current music: Can -- "One More Night"

(Comments for March 27, 2003)

March 19, 2003 (link)

12:38 AM

So Rockoverlondon was down for 10 or 11 days, thanks to some rather questionable behavior on the part of our site host, Doteasy. At least anyone who wanted to see my site could still stop by the Tripod mirror -- not that it really matters all that much, since I haven't updated in over two weeks!

I heard a song on the radio today by the New Pornographers, "The Laws Have Changed", that caught my ear. That vein of indie-pop isn't usually one I have good luck with, so it was nice to hear something that worked for me, though it's a little hard to quantify exactly why it did -- which, I suppose, is a good reason to try to do just that: I like the guitar countermelody that starts it out. I like the upward leap in the hook the guy sings -- the melody is spot-on and goes perfectly with the instrumental parts. (The gaps in it remind me of something -- I want to say gamelan tuning, but that's not quite it, though it has a little bit of that scale-with-notes-left-out quality. Maybe the Who, a bit? "Substitute"?) I like the way that, after it gets loud and both vocalist are singing, it thins out a bit. And I really like the harmonic shift at the start of the bridge -- that sidestep into the C#m7 / F#7 progression sounds like something the Beatles would do, and the bass part there, high up on the neck, is a bit McCartney-ish at that. The falsetto singing there is nice too. The DJ on the radio station said it was from an album won't be released until May, but apparently it's around on the file sharing networks.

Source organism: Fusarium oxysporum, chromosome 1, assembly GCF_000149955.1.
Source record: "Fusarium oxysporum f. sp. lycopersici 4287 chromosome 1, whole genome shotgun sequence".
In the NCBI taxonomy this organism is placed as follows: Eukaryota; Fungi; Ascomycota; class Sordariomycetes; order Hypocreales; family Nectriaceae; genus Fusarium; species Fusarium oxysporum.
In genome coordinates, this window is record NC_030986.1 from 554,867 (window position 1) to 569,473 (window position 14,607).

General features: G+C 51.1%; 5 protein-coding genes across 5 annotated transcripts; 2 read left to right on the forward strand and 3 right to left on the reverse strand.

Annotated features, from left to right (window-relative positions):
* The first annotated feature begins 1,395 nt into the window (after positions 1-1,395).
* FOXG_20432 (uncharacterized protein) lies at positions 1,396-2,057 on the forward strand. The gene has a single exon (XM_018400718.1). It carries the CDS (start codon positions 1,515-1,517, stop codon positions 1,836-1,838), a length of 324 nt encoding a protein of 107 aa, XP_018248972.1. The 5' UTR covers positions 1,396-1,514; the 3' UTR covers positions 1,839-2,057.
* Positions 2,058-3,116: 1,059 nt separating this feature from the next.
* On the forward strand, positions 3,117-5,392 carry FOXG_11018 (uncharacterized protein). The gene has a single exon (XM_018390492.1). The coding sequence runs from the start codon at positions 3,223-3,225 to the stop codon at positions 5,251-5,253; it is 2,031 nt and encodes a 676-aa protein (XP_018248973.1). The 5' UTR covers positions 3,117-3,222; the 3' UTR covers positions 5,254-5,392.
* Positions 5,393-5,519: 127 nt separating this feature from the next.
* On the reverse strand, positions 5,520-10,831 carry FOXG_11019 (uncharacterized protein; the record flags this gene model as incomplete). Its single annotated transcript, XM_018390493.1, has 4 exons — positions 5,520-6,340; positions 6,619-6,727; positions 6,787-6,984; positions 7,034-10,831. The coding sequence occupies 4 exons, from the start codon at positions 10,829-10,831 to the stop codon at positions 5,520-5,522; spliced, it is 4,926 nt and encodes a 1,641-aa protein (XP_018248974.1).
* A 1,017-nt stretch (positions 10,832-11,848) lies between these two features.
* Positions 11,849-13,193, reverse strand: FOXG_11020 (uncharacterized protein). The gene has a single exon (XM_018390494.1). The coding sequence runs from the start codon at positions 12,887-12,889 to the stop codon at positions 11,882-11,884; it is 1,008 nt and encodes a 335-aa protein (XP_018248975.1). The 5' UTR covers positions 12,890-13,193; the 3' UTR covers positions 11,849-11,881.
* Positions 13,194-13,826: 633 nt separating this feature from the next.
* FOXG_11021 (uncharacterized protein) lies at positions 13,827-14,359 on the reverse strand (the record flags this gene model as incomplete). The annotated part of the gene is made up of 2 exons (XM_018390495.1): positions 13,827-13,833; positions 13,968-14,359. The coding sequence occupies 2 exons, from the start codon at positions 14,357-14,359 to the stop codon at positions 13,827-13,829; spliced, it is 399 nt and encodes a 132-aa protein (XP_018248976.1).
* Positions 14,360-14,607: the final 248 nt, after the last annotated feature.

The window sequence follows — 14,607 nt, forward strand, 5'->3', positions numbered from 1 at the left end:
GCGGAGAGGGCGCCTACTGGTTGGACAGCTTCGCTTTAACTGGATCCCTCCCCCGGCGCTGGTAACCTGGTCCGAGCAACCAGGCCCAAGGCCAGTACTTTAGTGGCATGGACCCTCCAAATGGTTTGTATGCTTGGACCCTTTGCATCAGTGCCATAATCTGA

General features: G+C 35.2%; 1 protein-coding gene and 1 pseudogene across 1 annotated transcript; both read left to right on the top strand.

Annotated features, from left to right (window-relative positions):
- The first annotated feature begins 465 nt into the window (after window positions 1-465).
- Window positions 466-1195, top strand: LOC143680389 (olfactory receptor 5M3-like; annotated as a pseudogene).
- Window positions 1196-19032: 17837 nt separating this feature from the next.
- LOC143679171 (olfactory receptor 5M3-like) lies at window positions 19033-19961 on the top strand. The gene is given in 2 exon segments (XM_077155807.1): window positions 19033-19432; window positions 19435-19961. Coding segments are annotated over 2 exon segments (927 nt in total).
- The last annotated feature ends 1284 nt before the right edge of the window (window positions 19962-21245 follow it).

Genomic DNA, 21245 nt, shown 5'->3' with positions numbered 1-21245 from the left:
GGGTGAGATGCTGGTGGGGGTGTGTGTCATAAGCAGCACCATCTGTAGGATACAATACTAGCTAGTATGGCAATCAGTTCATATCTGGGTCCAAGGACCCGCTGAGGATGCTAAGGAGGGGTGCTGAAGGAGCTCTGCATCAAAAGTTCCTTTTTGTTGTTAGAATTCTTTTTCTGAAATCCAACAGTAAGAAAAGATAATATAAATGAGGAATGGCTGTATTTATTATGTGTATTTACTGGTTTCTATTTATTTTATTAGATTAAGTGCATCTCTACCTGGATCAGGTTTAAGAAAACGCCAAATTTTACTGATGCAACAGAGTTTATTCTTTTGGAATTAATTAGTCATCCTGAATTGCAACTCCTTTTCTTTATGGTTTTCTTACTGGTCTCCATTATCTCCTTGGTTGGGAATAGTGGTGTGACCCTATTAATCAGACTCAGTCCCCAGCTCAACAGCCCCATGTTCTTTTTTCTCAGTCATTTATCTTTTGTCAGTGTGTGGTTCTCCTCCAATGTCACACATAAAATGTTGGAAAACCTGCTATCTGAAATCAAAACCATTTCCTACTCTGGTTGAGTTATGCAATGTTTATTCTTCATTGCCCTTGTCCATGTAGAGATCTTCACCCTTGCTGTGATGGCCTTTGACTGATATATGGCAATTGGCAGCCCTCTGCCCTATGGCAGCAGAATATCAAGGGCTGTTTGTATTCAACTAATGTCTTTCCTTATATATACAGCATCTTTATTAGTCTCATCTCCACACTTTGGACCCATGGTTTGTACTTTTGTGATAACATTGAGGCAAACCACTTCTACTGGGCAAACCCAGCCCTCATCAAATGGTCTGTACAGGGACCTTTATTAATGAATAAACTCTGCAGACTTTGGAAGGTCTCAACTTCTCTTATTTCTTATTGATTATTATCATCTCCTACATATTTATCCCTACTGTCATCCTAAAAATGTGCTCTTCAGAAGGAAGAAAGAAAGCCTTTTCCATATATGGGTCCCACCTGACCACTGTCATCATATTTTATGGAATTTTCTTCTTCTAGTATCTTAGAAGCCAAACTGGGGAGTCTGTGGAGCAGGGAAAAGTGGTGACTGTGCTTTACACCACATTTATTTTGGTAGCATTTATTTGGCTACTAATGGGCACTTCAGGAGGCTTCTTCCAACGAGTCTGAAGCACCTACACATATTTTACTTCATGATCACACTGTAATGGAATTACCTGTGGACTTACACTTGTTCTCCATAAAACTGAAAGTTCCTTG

(Heh, I hadn't yet read this on the Matador site when I wrote that: "This record is fantastically good, and we challenge you to find the music section without a direct link and download their MP3 to confirm it. Hell, find it on the filesharing services. It's that great." Good on them! I was already considering getting this album when it comes out, just on a lark; after reading that, I've decided I'll definitely buy it.)

In the comments to this Wilwheaton.net entry about the new game at Homestarrunner.com, "Trogdor" -- which is pretty great, though I wish it had a few more bells and whistles: how about a Trogdor 2, a few months down the road? -- I found a link to this, which put a smile on my face. Really nicely done, with pretty music and a wonderful sense of whimsy and playfulness. The animation is great, too; I love the way he takes off and lands -- it makes it seem completely natural, and really tempts you into believing that you too can fly ("Oh, that's how you do it")! (Tangentially, if the movie seems slow, try turning the quality down to "low" -- it looks the same, and runs much faster.) Someone wrote that it reminded them of old Hypercard games, and certainly there's something very compact-Mac about the whole thing, though I doubt there was anything quite this good running on anyone's SE/30 back in the day (but I could be wrong!). It makes me happy that people like this guy, and the Brothers Chaps, are using Flash to recreate the feeling of old-school videogames and computers. I think it's an idiom that deserves many more years of exploration and play (though I still think the peak era for video game music was probably the early years of the SNES).